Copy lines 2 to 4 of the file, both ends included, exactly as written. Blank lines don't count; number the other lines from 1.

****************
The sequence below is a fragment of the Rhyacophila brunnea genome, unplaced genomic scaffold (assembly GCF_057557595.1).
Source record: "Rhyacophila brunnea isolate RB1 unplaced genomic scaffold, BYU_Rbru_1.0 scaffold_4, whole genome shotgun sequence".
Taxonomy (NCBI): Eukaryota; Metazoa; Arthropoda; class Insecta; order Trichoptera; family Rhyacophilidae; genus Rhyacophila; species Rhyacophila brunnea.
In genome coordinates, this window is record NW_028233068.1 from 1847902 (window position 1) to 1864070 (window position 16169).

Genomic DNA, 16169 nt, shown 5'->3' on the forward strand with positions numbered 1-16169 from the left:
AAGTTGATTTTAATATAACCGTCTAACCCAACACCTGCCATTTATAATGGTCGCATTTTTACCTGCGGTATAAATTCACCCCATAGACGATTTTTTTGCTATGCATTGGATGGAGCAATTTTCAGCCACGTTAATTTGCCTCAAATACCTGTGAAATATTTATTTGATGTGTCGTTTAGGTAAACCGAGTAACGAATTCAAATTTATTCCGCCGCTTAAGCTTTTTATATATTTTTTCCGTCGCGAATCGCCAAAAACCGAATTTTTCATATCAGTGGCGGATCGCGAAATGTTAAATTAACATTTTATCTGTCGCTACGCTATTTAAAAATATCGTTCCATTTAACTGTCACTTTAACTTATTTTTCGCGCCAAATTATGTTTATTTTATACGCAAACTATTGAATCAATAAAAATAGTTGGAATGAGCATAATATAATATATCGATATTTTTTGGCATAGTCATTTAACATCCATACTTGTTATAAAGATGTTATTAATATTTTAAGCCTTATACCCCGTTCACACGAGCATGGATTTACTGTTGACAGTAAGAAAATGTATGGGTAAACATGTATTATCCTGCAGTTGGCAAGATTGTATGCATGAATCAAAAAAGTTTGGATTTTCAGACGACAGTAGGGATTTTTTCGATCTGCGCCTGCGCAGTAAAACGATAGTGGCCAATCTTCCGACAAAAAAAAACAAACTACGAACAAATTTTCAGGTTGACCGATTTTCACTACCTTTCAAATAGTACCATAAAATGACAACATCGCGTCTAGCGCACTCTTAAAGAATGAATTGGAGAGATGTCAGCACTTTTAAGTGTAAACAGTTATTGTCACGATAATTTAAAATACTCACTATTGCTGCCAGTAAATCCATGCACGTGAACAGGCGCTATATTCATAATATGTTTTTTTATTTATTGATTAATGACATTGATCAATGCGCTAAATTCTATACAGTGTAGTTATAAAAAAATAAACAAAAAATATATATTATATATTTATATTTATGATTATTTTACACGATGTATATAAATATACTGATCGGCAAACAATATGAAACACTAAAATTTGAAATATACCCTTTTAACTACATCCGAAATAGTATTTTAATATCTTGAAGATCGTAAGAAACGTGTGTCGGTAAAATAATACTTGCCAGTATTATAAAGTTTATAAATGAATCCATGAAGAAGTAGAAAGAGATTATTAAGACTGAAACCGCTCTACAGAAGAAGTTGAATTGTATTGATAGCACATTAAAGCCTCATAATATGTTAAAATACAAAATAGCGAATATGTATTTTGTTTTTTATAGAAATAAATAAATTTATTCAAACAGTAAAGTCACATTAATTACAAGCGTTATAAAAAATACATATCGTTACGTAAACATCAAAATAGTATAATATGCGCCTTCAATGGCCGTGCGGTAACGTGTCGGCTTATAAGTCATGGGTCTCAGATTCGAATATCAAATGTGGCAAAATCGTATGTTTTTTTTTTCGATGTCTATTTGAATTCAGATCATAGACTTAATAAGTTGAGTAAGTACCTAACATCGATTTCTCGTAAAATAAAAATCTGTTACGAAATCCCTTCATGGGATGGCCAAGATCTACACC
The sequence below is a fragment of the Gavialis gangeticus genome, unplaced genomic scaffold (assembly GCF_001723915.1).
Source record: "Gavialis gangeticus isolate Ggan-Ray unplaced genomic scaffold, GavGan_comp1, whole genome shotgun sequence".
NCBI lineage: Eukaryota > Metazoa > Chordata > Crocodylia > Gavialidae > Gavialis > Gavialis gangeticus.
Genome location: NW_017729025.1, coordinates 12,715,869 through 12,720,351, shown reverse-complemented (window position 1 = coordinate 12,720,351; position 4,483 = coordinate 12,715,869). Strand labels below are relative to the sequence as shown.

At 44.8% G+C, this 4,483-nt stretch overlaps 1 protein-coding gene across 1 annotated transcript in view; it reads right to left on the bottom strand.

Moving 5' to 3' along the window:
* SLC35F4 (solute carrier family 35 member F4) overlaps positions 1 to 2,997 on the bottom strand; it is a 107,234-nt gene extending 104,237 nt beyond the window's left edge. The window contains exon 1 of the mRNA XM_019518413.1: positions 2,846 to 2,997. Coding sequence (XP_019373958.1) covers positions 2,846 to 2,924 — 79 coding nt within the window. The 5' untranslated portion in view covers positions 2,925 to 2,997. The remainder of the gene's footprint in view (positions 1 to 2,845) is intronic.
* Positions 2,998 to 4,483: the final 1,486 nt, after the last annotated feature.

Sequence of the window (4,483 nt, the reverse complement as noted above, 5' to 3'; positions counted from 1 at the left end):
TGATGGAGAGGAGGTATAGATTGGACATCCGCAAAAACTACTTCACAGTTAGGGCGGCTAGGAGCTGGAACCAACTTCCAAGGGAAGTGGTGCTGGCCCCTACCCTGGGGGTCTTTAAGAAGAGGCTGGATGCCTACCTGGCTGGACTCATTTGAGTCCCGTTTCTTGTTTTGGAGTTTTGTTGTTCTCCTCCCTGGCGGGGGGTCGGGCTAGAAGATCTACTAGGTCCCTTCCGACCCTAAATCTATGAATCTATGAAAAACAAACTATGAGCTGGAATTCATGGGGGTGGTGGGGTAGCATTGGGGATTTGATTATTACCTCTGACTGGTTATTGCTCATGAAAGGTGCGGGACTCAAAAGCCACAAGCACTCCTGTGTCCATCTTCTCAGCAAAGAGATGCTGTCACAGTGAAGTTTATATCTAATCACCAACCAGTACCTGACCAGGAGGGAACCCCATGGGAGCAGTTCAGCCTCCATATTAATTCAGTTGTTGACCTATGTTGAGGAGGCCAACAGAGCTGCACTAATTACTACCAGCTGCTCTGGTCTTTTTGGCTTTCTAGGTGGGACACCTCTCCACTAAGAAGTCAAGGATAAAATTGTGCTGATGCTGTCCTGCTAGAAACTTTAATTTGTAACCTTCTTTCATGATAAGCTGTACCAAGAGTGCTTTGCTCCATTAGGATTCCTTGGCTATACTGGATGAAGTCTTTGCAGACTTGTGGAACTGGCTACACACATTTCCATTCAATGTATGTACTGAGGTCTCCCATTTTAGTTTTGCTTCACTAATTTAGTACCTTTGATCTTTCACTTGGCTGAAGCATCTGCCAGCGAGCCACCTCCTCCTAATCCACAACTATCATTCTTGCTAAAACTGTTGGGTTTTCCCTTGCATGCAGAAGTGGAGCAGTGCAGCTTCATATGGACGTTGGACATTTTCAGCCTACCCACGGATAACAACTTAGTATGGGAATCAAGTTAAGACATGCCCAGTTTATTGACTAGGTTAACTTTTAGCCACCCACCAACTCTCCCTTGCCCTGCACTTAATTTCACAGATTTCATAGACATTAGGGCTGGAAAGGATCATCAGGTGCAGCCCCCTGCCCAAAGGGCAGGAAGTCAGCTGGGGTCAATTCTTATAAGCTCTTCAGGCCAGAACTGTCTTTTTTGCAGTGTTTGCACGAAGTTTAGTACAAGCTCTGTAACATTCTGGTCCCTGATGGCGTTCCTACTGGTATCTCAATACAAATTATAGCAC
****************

Source record: "Rhyacophila brunnea isolate RB1 unplaced genomic scaffold, BYU_Rbru_1.0 scaffold_4, whole genome shotgun sequence".
Taxonomy (NCBI): Eukaryota; Metazoa; Arthropoda; class Insecta; order Trichoptera; family Rhyacophilidae; genus Rhyacophila; species Rhyacophila brunnea.
In genome coordinates, this window is record NW_028233068.1 from 1847902 (window position 1) to 1864070 (window position 16169).